To qualify for a loan, you’ll have to be able to go through the lender’s inquiries confidently. Prepare yourself by having a look at these questions.
Applying for a mortgage is a stressful process, especially when you know that you’ll be asked a lot of questions, and not just about your proof of income. Because you’re about to borrow a lot of money from them, mortgage lenders might grill you in order to be sure that you’ll be able to pay back the loan.
If you’re getting ready to buy a house, here are some of the most common mortgage application questions that you’ll need to be prepared to answer:
“What’s your occupation?”
Mortgage lenders are required to have a look at your income statements to ensure that you are earning enough to make your payments. Some of the proofs of income they will want to see are copies of your checks and your most recent pay stubs. They might also ask how long you’ve been holding your current position to determine your job’s level of security.
“How is your credit history?”
The reason why real estate experts tell you to take care of your credit history when buying a house is to increase your chances of getting approved for a loan. Lenders take a look at your financial history to see if you’ve had any credit problems. They also look at your credit inquiries and ask if you’ve applied for other loans or credit cards that haven’t appeared on your history yet.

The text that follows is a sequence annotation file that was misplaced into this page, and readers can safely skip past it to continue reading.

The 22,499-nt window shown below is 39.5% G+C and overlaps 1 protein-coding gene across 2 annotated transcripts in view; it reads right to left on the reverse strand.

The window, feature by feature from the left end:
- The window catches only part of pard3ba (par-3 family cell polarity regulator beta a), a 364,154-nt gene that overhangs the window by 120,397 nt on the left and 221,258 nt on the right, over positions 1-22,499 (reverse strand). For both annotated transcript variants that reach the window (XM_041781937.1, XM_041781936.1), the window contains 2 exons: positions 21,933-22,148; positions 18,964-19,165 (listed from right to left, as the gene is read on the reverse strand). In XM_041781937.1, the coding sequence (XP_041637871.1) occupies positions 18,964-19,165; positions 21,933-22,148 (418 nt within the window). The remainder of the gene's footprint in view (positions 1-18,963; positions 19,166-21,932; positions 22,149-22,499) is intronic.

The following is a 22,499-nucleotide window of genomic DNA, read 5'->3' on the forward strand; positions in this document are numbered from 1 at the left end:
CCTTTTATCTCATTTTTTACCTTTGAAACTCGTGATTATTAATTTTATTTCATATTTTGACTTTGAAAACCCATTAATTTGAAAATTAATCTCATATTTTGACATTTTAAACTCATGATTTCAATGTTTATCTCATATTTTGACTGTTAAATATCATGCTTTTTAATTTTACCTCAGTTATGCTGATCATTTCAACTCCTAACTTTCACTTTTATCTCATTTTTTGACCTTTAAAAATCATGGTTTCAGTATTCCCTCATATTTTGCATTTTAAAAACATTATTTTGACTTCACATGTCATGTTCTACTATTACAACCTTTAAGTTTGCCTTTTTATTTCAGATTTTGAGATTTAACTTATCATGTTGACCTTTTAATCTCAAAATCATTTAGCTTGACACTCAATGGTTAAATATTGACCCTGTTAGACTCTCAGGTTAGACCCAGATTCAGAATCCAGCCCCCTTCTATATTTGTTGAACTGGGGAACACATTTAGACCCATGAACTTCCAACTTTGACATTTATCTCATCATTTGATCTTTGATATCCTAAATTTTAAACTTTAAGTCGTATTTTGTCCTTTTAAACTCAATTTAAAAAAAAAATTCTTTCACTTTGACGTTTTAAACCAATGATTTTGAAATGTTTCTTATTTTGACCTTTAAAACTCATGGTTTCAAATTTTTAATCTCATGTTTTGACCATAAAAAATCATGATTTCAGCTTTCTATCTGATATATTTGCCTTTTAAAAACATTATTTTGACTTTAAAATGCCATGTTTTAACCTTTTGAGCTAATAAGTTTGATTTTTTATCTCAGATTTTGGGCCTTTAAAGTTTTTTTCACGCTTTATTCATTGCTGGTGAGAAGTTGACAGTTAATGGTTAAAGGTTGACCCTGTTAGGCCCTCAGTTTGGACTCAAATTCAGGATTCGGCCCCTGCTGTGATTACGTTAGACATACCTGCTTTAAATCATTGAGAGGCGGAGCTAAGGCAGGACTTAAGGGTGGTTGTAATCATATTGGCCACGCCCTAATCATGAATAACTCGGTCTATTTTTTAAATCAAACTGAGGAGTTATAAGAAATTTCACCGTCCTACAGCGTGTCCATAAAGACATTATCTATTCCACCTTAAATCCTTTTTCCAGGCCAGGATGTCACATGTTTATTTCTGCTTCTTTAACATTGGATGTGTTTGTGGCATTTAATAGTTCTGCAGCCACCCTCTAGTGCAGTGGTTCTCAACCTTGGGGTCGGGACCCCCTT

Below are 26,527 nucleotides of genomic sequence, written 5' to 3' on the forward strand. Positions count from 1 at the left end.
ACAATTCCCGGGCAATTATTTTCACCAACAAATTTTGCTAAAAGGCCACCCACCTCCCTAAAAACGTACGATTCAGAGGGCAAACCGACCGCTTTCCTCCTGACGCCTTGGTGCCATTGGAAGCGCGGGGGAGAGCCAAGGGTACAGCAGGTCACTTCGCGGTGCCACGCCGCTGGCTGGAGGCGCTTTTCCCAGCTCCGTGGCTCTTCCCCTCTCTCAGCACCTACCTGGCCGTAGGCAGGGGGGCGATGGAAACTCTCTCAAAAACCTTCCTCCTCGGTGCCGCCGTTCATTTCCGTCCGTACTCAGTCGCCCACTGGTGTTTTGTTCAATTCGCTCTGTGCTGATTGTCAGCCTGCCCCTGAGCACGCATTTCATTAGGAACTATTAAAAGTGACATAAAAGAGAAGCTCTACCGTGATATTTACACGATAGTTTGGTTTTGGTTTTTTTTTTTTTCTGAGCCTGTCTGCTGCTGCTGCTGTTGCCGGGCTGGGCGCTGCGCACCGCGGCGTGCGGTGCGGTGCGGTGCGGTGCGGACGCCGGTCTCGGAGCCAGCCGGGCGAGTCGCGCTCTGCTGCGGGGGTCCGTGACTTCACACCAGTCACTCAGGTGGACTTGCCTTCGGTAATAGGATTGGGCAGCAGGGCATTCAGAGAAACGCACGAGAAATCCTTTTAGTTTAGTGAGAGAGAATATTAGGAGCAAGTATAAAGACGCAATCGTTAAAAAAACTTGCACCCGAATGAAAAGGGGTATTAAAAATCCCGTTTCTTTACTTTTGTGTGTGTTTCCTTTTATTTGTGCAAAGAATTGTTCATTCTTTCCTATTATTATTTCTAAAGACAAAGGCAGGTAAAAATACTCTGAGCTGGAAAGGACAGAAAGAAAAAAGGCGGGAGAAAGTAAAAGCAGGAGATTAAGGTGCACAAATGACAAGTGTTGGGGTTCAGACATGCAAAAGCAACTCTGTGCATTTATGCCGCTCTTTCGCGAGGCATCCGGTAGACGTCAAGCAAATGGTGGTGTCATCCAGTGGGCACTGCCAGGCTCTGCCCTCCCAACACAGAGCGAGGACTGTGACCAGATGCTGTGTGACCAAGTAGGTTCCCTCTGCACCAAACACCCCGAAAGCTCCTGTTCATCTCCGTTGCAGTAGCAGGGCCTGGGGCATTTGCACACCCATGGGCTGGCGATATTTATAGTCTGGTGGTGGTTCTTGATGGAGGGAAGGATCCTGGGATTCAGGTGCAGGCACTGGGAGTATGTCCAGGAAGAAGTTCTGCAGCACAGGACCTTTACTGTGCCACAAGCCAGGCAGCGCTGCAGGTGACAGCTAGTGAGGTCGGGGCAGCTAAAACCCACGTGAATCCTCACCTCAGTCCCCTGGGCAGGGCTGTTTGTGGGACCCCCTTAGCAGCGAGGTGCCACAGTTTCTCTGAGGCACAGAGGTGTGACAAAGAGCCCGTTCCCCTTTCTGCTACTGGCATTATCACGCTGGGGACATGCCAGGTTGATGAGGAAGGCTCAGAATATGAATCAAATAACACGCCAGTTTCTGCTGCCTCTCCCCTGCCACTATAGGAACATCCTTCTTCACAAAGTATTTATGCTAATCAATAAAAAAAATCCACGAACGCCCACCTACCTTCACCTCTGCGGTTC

“Do you have any assets?”
Your lender needs some assurance that your current money decisions are not centered on your home purchase and that you’re not just counting on property appreciation to financially support you one day. You’ll have to show them proof that you have money put away for other purposes, such as an emergency fund for hard times, as well as a retirement fund.
“Do you have any outstanding debts?”
How well you manage your existing debt will also tell the lender if you can handle one more in the form of a mortgage. A lender would prefer to see a debt-to-income ratio of about 30-40%, which indicates how much of your income will go to paying off the loan. If you have other consumer debt like credit cards and car loans, this percentage can be bigger.
“Are you going through any legal procedures?”
A lender needs to know if you’re currently involved in a lawsuit because of its burden on your finances, as well as the chance that the verdict will go against you. If the lender asks if you’re getting divorced, this is not a personal attack so you don’t have to go into detail about how you and your spouse ended up making this decision. Divorces are also costly and can often lead to bankruptcy, and your lender has to have assurance that you can still afford your mortgage once the legal process is done.
Every borrower is required to answer questions that will tell their lender about their capacity to buy a home and pay off their loan. However, if you feel that the lender’s questions are unacceptable (“Are you about to start a family?”, “Do you have any disabilities?”, etc.), don’t hesitate to approach another lender.
Jillian Cariola, Writer
(cover image by Chris Baker)